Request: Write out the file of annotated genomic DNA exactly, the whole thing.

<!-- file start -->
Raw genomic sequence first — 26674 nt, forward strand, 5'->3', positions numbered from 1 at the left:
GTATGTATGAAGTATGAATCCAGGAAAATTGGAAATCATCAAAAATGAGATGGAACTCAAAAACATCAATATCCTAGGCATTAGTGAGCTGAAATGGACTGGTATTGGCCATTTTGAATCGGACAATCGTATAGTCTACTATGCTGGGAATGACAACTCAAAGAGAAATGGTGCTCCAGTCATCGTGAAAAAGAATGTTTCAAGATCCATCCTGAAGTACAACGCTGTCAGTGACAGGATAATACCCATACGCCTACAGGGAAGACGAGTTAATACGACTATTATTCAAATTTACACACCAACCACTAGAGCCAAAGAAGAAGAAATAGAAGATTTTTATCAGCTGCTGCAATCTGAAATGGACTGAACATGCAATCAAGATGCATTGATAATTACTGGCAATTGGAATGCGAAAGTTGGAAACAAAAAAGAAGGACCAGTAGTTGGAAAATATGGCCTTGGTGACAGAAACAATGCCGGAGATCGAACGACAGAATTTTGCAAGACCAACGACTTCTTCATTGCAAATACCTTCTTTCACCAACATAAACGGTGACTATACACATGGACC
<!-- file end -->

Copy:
Raw genomic sequence first — 26674 nt, forward strand, 5'->3', positions numbered from 1 at the left:
GTATGTATGAAGTATGAATCCAGGAAAATTGGAAATCATCAAAAATGAGATGGAACTCAAAAACATCAATATCCTAGGCATTAGTGAGCTGAAATGGACTGGTATTGGCCATTTTGAATCGGACAATCGTATAGTCTACTATGCTGGGAATGACAACTCAAAGAGAAATGGTGCTCCAGTCATCGTGAAAAAGAATGTTTCAAGATCCATCCTGAAGTACAACGCTGTCAGTGACAGGATAATACCCATACGCCTACAGGGAAGACGAGTTAATACGACTATTATTCAAATTTACACACCAACCACTAGAGCCAAAGAAGAAGAAATAGAAGATTTTTATCAGCTGCTGCAATCTGAAATGGACTGAACATGCAATCAAGATGCATTGATAATTACTGGCAATTGGAATGCGAAAGTTGGAAACAAAAAAGAAGGACCAGTAGTTGGAAAATATGGCCTTGGTGACAGAAACAATGCCGGAGATCGAACGACAGAATTTTGCAAGACCAACGACTTCTTCATTGCAAATACCTTCTTTCACCAACATAAACGGTGACTATACACATGGACC